Add new comment

Submitted by John D on Tue, 19/08/2014 - 15:32

Thank you for your forbearance.

It is a risky endeavour to take issue with you, but, in this case, I will.

"In fact, wasn't the turning point the 1930s, when the revolutionary movements of post-WW1 and the 20s (which didn't just involve a few!) had failed and the rise of anti-semitic movements including Nazism quite understandably pushed the majority of Europe's Jews decisively into the Zionist camp?"

However, in order to understand the present, and work for the future, a fairly accurate picture of how we got here, successes and blemishes, is necessary.

So no, it wasn't. Zionism was called thus in self-definition as opposed to Uganda-ism and Argentina-ism and anywhere but here-ism. Its background was conditions in Russia and the Ukraine in the 1880's, when the Jewish people broke under the horrors of life there. It was always a small minority movement, hopelessly romantic and physically doable only by very young, fit idealistic youngsters. Herzl's contribution (late 1890's) was to turn a romantic beyond-the-fringe thread into a modern political fringe movement. And that he could only do by (reluctantly and against strong opposition) bringing in some representatives of the religious stream.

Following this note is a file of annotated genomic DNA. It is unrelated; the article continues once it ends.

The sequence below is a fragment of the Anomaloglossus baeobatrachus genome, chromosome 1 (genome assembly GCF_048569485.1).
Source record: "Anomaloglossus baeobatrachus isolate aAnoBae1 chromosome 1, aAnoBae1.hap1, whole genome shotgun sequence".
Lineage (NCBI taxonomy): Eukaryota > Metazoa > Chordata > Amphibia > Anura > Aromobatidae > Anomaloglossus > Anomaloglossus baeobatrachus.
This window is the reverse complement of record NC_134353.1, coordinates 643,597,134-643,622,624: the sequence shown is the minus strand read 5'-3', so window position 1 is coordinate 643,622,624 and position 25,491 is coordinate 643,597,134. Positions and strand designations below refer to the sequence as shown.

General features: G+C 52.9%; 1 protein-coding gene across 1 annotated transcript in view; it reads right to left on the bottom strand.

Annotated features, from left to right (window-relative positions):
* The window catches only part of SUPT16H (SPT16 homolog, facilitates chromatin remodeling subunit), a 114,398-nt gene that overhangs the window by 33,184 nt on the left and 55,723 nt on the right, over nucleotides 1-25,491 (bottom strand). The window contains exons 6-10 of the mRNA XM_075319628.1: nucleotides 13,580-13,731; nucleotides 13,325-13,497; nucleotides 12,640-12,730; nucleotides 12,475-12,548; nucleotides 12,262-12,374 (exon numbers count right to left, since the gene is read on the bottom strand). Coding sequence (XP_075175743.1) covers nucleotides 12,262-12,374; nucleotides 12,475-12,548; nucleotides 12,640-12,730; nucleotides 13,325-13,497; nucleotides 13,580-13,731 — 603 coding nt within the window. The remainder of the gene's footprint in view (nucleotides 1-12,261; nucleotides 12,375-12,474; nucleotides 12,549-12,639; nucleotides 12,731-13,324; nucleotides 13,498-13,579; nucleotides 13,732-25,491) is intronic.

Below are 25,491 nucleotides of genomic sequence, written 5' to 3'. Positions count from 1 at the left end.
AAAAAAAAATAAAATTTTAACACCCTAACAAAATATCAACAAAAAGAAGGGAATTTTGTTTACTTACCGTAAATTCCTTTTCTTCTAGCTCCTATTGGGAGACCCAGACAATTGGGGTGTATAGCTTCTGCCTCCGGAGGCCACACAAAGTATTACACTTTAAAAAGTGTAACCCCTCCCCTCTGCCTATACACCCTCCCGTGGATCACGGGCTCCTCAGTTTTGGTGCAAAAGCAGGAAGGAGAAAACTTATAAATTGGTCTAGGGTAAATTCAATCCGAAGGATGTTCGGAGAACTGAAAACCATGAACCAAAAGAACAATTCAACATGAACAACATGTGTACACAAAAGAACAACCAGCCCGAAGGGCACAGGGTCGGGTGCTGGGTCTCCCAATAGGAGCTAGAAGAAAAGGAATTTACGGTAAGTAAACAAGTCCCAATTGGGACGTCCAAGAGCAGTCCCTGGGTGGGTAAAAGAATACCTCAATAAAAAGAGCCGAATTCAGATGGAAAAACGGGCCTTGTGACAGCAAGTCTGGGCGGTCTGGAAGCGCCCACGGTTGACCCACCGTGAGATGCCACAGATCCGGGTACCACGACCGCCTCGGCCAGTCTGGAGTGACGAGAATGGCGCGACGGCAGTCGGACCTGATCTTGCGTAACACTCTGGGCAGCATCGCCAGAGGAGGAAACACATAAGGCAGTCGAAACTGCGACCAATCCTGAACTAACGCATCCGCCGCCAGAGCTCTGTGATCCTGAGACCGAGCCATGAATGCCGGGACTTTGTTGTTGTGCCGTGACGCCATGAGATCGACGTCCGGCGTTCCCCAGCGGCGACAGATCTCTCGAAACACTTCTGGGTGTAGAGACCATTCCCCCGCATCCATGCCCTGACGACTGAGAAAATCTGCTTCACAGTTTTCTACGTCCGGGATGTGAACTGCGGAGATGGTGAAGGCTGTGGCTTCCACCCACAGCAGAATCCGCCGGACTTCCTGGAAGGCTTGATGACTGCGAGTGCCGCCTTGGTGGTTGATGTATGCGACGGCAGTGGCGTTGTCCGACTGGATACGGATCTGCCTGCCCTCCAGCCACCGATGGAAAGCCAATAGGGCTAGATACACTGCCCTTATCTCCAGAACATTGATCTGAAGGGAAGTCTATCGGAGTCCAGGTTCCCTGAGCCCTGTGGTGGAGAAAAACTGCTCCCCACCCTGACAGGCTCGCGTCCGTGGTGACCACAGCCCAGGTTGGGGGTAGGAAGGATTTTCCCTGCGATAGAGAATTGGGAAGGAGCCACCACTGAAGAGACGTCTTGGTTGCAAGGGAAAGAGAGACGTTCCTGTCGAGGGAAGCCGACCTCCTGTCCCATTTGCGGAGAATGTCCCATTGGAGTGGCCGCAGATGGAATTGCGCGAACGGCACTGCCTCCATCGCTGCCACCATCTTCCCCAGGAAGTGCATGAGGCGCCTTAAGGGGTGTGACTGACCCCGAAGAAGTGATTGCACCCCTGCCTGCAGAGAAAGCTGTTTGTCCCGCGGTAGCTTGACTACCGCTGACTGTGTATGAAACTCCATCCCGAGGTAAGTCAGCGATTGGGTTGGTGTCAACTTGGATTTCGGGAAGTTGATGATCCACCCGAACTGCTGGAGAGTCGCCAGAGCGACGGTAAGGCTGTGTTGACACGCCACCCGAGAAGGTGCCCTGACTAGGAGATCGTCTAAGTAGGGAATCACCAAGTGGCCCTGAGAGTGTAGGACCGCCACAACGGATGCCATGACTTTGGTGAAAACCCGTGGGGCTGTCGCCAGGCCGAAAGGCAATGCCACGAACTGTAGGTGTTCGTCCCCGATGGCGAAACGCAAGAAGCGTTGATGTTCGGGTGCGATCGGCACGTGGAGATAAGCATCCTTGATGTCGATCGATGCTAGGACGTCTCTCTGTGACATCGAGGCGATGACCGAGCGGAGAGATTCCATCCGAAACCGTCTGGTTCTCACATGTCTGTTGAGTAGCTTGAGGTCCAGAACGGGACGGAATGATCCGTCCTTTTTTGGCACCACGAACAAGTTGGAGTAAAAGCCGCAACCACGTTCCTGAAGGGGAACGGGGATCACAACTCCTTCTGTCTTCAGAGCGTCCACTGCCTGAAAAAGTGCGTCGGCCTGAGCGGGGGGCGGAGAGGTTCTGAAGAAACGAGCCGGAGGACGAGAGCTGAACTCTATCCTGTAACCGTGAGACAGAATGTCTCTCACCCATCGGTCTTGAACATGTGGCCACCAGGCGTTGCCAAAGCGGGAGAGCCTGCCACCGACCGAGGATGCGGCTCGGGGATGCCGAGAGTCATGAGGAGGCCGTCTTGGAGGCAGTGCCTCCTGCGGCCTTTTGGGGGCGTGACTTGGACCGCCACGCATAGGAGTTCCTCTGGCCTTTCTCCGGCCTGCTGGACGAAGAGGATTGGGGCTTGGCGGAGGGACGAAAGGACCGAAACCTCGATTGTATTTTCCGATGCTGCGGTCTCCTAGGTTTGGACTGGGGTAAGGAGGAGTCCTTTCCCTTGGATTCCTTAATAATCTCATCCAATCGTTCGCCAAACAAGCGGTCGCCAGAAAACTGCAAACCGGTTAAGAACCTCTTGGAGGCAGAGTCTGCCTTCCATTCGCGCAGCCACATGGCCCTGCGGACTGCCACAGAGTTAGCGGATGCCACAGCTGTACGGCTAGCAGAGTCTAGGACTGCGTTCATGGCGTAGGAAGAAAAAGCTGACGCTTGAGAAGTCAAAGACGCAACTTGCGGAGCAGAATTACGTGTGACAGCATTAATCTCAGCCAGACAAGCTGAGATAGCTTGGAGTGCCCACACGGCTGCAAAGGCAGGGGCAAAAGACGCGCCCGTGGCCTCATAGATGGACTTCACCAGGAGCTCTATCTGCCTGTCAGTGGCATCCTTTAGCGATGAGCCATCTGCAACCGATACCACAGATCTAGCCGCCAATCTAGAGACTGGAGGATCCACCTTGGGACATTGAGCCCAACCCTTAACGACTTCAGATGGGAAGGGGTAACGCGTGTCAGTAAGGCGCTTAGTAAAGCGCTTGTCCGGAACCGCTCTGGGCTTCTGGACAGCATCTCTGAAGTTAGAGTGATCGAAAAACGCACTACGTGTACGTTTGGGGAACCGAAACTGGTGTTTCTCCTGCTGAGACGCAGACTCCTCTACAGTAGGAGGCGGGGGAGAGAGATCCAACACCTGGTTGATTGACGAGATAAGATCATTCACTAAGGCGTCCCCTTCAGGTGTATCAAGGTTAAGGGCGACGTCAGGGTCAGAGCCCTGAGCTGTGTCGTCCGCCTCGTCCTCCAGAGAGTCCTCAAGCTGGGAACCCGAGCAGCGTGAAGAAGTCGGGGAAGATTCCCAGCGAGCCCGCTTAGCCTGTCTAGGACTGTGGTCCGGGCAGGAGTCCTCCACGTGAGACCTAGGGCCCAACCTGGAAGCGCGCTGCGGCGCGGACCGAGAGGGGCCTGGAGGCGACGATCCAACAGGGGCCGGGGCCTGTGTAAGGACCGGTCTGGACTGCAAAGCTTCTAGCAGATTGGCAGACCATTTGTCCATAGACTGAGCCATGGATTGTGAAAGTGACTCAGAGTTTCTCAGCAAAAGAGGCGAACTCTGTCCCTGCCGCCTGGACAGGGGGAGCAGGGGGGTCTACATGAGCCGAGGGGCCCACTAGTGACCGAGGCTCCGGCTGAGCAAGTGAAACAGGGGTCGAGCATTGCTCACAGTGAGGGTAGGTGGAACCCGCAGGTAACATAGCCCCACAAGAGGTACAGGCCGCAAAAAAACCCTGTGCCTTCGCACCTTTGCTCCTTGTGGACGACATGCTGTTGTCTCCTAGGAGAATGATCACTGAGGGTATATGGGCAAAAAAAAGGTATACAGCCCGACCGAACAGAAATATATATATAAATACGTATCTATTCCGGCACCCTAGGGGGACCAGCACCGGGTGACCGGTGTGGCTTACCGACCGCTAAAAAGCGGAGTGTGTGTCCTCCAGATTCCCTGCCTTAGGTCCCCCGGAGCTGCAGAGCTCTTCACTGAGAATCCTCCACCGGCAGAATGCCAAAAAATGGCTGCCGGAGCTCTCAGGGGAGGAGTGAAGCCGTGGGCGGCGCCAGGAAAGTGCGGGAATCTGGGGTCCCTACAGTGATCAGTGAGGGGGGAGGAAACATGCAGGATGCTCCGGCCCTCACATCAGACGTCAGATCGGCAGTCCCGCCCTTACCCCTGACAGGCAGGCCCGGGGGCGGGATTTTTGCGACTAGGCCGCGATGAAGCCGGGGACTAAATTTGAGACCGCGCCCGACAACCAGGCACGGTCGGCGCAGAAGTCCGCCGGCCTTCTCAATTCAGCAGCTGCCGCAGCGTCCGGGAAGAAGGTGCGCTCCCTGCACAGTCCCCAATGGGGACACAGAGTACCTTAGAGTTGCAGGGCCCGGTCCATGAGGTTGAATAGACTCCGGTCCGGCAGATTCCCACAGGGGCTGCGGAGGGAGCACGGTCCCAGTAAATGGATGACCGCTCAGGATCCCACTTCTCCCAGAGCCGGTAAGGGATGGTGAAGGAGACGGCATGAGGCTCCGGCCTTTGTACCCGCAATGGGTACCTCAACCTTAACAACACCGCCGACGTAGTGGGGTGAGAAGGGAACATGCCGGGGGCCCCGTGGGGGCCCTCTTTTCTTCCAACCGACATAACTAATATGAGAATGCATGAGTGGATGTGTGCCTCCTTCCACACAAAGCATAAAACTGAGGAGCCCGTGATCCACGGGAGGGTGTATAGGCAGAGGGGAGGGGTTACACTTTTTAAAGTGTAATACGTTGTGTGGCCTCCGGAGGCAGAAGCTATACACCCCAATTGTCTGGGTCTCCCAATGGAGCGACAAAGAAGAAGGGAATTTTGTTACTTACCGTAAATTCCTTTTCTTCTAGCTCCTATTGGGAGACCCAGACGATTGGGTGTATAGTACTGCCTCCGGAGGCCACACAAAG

Zionism never appealed to the main body of European Jewry. In general, the more religiously committed a person or community was, the less Zionism appealed. The more observant, the more anti-Zionist. To no small extent, that is still true today. America was the ideal of choice.

It is true that this writer or that intellectual noted something about the Arabs of the Levant, but the main appeal, thought and energy of these youngsters was a total rejection of the life-style of Eastern European Jewry. They were rebuilding themselves.

Politically, the idealogical framework of Zionism and many of its institutions were in place by the early 20's. It was enormously influenced by the various socialist and nationalist currents of the early years of the century. (Historical aside: to the extent that some kibbutznikim even went back to the Ukraine to set up kibbutzim there. And of course they failed, fatally).

The small dribble of immigrants that came in up to the middle 30's came to and were absorbed into an already vibrant complete society. The middle to late 30's immigrants added a different middle class / middle European colour to the mosaic ("mosaic" joke - ha ha), but by then it was a done deal. They were not Zionists, just refugees running in panic and desperation to anywhere that would take them. They whole enterprise was so desperate that the "yishuv" accepted the British recommendations of the Peel report. A country about the size of Aberystwyth! Even Jabotinsky accepted it!

This website uses cookies, you can find out more and set your preferences here.
By continuing to use this website, you agree to our Privacy Policy and Terms & Conditions.